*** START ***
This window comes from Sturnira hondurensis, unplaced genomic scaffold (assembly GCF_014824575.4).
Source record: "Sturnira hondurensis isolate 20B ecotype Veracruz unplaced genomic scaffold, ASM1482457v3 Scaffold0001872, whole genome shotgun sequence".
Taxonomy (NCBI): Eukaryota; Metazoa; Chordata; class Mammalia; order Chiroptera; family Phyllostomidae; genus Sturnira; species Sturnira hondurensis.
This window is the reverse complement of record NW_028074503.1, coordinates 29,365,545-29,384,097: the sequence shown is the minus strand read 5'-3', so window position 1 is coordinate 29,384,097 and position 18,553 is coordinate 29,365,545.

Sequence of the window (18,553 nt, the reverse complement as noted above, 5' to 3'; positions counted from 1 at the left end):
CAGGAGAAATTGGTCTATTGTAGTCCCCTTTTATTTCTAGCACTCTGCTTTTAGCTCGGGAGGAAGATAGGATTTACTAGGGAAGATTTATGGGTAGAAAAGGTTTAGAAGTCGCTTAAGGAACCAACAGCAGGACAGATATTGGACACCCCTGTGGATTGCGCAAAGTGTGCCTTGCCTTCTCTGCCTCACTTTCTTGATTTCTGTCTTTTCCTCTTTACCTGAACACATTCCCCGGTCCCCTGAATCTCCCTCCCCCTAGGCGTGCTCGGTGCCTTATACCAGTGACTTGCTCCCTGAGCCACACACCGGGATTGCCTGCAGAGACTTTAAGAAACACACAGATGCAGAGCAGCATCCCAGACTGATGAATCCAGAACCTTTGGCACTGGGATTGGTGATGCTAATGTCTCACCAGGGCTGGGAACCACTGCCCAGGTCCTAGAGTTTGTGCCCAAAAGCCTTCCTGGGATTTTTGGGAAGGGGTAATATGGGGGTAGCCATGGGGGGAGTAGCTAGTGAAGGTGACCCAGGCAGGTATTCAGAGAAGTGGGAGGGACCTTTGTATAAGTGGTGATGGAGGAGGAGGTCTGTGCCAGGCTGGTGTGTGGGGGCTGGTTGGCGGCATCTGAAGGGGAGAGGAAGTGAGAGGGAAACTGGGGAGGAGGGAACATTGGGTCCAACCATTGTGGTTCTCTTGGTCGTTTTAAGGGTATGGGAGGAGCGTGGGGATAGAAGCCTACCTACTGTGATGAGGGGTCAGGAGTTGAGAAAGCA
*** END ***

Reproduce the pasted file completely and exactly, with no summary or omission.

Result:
This window comes from Sturnira hondurensis, unplaced genomic scaffold (assembly GCF_014824575.4).
Source record: "Sturnira hondurensis isolate 20B ecotype Veracruz unplaced genomic scaffold, ASM1482457v3 Scaffold0001872, whole genome shotgun sequence".
Taxonomy (NCBI): Eukaryota; Metazoa; Chordata; class Mammalia; order Chiroptera; family Phyllostomidae; genus Sturnira; species Sturnira hondurensis.
This window is the reverse complement of record NW_028074503.1, coordinates 29,365,545-29,384,097: the sequence shown is the minus strand read 5'-3', so window position 1 is coordinate 29,384,097 and position 18,553 is coordinate 29,365,545.

Sequence of the window (18,553 nt, the reverse complement as noted above, 5' to 3'; positions counted from 1 at the left end):
CAGGAGAAATTGGTCTATTGTAGTCCCCTTTTATTTCTAGCACTCTGCTTTTAGCTCGGGAGGAAGATAGGATTTACTAGGGAAGATTTATGGGTAGAAAAGGTTTAGAAGTCGCTTAAGGAACCAACAGCAGGACAGATATTGGACACCCCTGTGGATTGCGCAAAGTGTGCCTTGCCTTCTCTGCCTCACTTTCTTGATTTCTGTCTTTTCCTCTTTACCTGAACACATTCCCCGGTCCCCTGAATCTCCCTCCCCCTAGGCGTGCTCGGTGCCTTATACCAGTGACTTGCTCCCTGAGCCACACACCGGGATTGCCTGCAGAGACTTTAAGAAACACACAGATGCAGAGCAGCATCCCAGACTGATGAATCCAGAACCTTTGGCACTGGGATTGGTGATGCTAATGTCTCACCAGGGCTGGGAACCACTGCCCAGGTCCTAGAGTTTGTGCCCAAAAGCCTTCCTGGGATTTTTGGGAAGGGGTAATATGGGGGTAGCCATGGGGGGAGTAGCTAGTGAAGGTGACCCAGGCAGGTATTCAGAGAAGTGGGAGGGACCTTTGTATAAGTGGTGATGGAGGAGGAGGTCTGTGCCAGGCTGGTGTGTGGGGGCTGGTTGGCGGCATCTGAAGGGGAGAGGAAGTGAGAGGGAAACTGGGGAGGAGGGAACATTGGGTCCAACCATTGTGGTTCTCTTGGTCGTTTTAAGGGTATGGGAGGAGCGTGGGGATAGAAGCCTACCTACTGTGATGAGGGGTCAGGAGTTGAGAAAGCA